Could you explain what you're ultimately trying to do? If your scenario is: (A) You want to get everything leading up to "abc" -- just use parentheses around what you want to capture. (B) You want to match the string up to the "abc" -- you have to check the abc anyway, so it needs to be part of the regex regardless. How else can you check that it's there? – Jared Ng Aug 19 '11 at 17:09
sed doesn't seem to support non-greedy matching, nor does it support look-around ((?=...)). What else can I do? Example command: echo "ONE: two,three, FOUR FIVE, six,seven" | sed -n -r "s/^ONE: (.+?), .*/\1/p" returns two,three, FOUR FIVE, but I expect two,three... – CoDEmanX Aug 23 at 14:52
@CoDEmanX You should probably post that as your own separate question rather than a comment, especially since it's specifically about sed. That being said, to address your question: you may want to look at the answers to this question. Also note that in your example, a non-greedy aware interpreter would return just two, not two,three. – Jared Ng Aug 29 at 19:27
You're right, thanks for the link though. Why would it return just two? There's a comma in two,three, but no space. – CoDEmanX Aug 29 at 19:35

What you need is lookaround assertion like ".+? (?=abc)".


Be aware that "[abc]" isnt the same as "abc". Inside brackets it's not a string - each character is just one of the possibilities. Outside the brackets it becomes the string.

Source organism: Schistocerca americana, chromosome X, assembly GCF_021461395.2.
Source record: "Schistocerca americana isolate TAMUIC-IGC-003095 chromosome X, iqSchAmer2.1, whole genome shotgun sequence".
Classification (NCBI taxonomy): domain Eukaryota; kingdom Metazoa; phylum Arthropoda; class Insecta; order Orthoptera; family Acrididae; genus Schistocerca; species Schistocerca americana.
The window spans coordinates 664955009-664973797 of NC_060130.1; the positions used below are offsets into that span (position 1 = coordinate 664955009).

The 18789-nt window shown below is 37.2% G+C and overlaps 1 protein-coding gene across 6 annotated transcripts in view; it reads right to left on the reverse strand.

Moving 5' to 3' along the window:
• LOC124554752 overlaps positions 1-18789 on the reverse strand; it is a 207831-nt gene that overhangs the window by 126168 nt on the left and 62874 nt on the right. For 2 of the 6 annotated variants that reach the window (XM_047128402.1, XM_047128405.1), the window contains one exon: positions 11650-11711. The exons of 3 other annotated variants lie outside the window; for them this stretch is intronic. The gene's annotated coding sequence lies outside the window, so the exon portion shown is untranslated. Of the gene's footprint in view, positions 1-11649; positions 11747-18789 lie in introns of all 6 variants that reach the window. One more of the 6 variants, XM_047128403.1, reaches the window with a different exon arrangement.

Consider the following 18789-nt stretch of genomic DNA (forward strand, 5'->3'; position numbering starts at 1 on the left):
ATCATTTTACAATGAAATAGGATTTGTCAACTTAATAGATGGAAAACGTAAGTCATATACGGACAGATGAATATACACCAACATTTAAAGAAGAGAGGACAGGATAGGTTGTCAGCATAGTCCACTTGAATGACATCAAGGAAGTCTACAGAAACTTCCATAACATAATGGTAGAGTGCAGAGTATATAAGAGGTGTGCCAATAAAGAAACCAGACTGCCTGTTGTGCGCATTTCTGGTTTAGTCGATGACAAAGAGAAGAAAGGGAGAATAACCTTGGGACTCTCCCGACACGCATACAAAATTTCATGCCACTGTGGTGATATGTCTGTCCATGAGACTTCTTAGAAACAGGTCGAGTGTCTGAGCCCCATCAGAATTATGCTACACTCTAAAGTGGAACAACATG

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As @Jared Ng and @Issun pointed out, the key to solve this kind of RegEx like "matching everything up to a certain word(substrings)" or "matching everything after a certain word(substrings)" is called "lookaround" zero-length assertions. Read more here

In your particular case, it can be solved by a positive look ahead. A picture is worth a thousand words. See the detail explanation in the screenshot. (BTW, is a great online regex test tool!)

enter image description here

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The $ marks the end of a string, so something like this should work: [[^abc]*]$ where you're looking for anything NOT ENDING in any iteration of abc, but it would have to be at the end

Also if you're using a scripting language with regex (like php or js), they have a search function that stops when it first encounters a pattern (and you can specify start from the left or start from the right, or with php, you can do an implode to mirror the string).

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I believe you need subexpressions.If i remember right you can use the normal () brackets for subexpressions.

This part is From grep manual:

 Back References and Subexpressions
       The back-reference \n, where n is a single digit, matches the substring
       previously matched  by  the  nth  parenthesized  subexpression  of  the
       regular expression.

EDIT: so something like ^[^(abc)] should do the trick...

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Sorry, that doesn't work. Putting the abc in parentheses doesn't seem to make any difference. They are still treated as "a OR b OR c". – callum Aug 19 '11 at 17:04